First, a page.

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Title: The Immortal Crown: An Age of X NovelBook Review Image
Author: Richelle Mead
ISBN: 9780525953692
No. of Pages: 432
Genre: Fantasy
Origins: Dutton Adult
Release Date: 29 May 2014
Bottom Line: Still exciting and intriguing and left me wanting even more

The Immortal Crown by Richelle MeadSynopsis:

Gameboard of the Gods introduced religious investigator Justin March and Mae Koskinen, the beautiful super-soldier assigned to protect him. Together they have been charged with investigating reports of the supernatural and the return of the gods, both inside the Republic of United North America and out. With this highly classified knowledge comes a shocking revelation: Not only are the gods vying for human control, but the elect—special humans marked by the divine—are turning against one another in bloody fashion.

Their mission takes a new twist when they are assigned to a diplomatic delegation headed by Lucian Darling, Justin’s old friend and rival, going into Arcadia, the RUNA’s dangerous neighboring country. Here, in a society where women are commodities and religion is intertwined with government, Justin discovers powerful forces at work, even as he struggles to come to terms with his own reluctantly acquired deity.

Meanwhile, Mae—grudgingly posing as Justin’s concubine—has a secret mission of her own: finding the illegitimate niece her family smuggled away years ago. But with Justin and Mae resisting the resurgence of the gods in Arcadia, a reporter’s connection with someone close to Justin back home threatens to expose their mission—and with it the divine forces the government is determined to keep secret.”

Thoughts:  The Immortal Crown starts up several months after Gameboard of the Gods ends. Mae and Justin are working together to discover various reports of supernatural activity, while Tessa, Justin’s ward, is learning to adapt to life outside of Panama and the inundation of information available to citizens of RUNA. Readers get the chance to meet new gods and powers, see how other countries have incorporated religion or not, and get a clearer picture of the stakes involved with the gods’ increasing involvement.

Whereas the first book set the stage for the series, introducing all of the characters and establishing the plot of the entire series, this second novel feels very much like a carefully plotted but incomplete chess game in which the opponent has yet to make the move that will decide the fate of the game. Ms. Mead is moving towards something, something big, but what that is and how the players will get there is still unknown. This second novel is all about jockeying for position, answering some questions while raising others, and in general making it impossible for readers to know exactly how the series will unfold. In many ways, a reader feels much like Mae and Justin – at the mercy and whims of the gods and essentially powerless to stop the momentum. However, fans will not complain.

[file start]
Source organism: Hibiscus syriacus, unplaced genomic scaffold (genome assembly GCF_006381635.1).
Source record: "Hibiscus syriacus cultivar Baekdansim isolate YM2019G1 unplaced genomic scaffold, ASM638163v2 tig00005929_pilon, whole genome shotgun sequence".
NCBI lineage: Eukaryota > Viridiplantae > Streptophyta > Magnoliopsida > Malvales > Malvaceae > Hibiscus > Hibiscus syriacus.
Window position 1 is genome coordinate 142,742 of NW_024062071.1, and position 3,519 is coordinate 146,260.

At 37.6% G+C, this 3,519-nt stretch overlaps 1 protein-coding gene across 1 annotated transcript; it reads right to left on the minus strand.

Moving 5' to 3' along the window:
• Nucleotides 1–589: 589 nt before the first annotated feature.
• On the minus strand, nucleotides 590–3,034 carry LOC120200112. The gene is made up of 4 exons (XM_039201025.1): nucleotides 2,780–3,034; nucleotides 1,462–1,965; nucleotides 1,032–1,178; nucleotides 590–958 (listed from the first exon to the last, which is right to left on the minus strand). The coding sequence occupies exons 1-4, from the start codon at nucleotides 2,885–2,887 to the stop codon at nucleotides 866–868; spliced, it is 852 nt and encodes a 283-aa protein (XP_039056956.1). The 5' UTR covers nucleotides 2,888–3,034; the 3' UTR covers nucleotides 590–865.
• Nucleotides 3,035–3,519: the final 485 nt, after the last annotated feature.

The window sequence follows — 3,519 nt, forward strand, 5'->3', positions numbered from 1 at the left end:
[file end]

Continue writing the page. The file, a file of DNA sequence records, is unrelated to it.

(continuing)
What makes the Age of X series so interesting is the debates about the place religion should have in society. The RUNA believes that religion has no place in society and yet allows hundreds of thousands of small sects to grow and thrive as long as their underlying message does not interfere with governmental policies. Other areas, like Arcadia, allow religion to become their government. Yet, nowhere in this new world is religion completely absent. The differences between the RUNA and other countries and provinces may be major in economic-political areas, but religion plays a role in every single one of them. It’s a fascinating study on how ingrained religion or at least some form of faith is in humankind.

While The Immortal Crown does not quite fall prey to the second book syndrome, it is not as thrilling as the first book. This is due to the fact that the story is now somewhat familiar and that Ms. Mead uses much of the novel to set the stage for the rest of the series. Mae continues to kick major ass though, something that is always a highlight, even while Justin still waffles about his future. The scenes occurring within Arcadia are interesting but questionable as to how the American South can morph into something akin to Sharia law. The truly fascinating sections of the novel are those in which the gods and goddesses directly or indirectly act with various humans. One gets the distinct impression that there will be more of this cross-cultural interchanges as the story progresses. To see gods and goddesses from all the various cultures interacting in some fashion is a fantasy dream come true.

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